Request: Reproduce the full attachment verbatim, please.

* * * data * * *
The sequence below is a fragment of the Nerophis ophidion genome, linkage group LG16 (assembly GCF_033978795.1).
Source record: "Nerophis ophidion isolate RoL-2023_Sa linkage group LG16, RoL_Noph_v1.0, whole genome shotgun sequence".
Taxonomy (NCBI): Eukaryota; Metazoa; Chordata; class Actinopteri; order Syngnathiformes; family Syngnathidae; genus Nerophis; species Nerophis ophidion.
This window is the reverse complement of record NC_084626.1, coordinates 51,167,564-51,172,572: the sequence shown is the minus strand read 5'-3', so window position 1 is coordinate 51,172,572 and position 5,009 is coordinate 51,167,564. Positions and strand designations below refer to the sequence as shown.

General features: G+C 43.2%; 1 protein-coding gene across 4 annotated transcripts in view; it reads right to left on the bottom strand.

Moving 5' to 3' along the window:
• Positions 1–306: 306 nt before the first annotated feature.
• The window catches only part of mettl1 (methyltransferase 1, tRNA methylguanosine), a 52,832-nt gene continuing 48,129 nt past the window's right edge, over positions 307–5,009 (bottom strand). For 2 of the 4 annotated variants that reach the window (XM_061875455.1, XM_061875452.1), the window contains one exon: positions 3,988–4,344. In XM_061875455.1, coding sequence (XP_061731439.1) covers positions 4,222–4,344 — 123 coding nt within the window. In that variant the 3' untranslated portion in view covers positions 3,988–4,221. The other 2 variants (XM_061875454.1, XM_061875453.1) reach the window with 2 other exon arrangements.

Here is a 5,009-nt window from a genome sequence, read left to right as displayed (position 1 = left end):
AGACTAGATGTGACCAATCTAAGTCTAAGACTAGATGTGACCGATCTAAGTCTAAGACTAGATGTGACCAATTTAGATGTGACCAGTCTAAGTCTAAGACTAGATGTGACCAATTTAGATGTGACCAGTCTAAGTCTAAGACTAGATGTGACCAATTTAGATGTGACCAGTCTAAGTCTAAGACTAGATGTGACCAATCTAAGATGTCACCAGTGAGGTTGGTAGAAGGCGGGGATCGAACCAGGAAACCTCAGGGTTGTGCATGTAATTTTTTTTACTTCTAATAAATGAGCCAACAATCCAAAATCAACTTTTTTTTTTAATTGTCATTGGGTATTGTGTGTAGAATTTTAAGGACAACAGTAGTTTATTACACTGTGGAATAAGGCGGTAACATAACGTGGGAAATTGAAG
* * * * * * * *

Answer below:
The sequence below is a fragment of the Nerophis ophidion genome, linkage group LG16 (assembly GCF_033978795.1).
Source record: "Nerophis ophidion isolate RoL-2023_Sa linkage group LG16, RoL_Noph_v1.0, whole genome shotgun sequence".
Taxonomy (NCBI): Eukaryota; Metazoa; Chordata; class Actinopteri; order Syngnathiformes; family Syngnathidae; genus Nerophis; species Nerophis ophidion.
This window is the reverse complement of record NC_084626.1, coordinates 51,167,564-51,172,572: the sequence shown is the minus strand read 5'-3', so window position 1 is coordinate 51,172,572 and position 5,009 is coordinate 51,167,564. Positions and strand designations below refer to the sequence as shown.

General features: G+C 43.2%; 1 protein-coding gene across 4 annotated transcripts in view; it reads right to left on the bottom strand.

Moving 5' to 3' along the window:
• Positions 1–306: 306 nt before the first annotated feature.
• The window catches only part of mettl1 (methyltransferase 1, tRNA methylguanosine), a 52,832-nt gene continuing 48,129 nt past the window's right edge, over positions 307–5,009 (bottom strand). For 2 of the 4 annotated variants that reach the window (XM_061875455.1, XM_061875452.1), the window contains one exon: positions 3,988–4,344. In XM_061875455.1, coding sequence (XP_061731439.1) covers positions 4,222–4,344 — 123 coding nt within the window. In that variant the 3' untranslated portion in view covers positions 3,988–4,221. The other 2 variants (XM_061875454.1, XM_061875453.1) reach the window with 2 other exon arrangements.

Here is a 5,009-nt window from a genome sequence, read left to right as displayed (position 1 = left end):
AGACTAGATGTGACCAATCTAAGTCTAAGACTAGATGTGACCGATCTAAGTCTAAGACTAGATGTGACCAATTTAGATGTGACCAGTCTAAGTCTAAGACTAGATGTGACCAATTTAGATGTGACCAGTCTAAGTCTAAGACTAGATGTGACCAATTTAGATGTGACCAGTCTAAGTCTAAGACTAGATGTGACCAATCTAAGATGTCACCAGTGAGGTTGGTAGAAGGCGGGGATCGAACCAGGAAACCTCAGGGTTGTGCATGTAATTTTTTTTACTTCTAATAAATGAGCCAACAATCCAAAATCAACTTTTTTTTTTAATTGTCATTGGGTATTGTGTGTAGAATTTTAAGGACAACAGTAGTTTATTACACTGTGGAATAAGGCGGTAACATAACGTGGGAAATTGAAG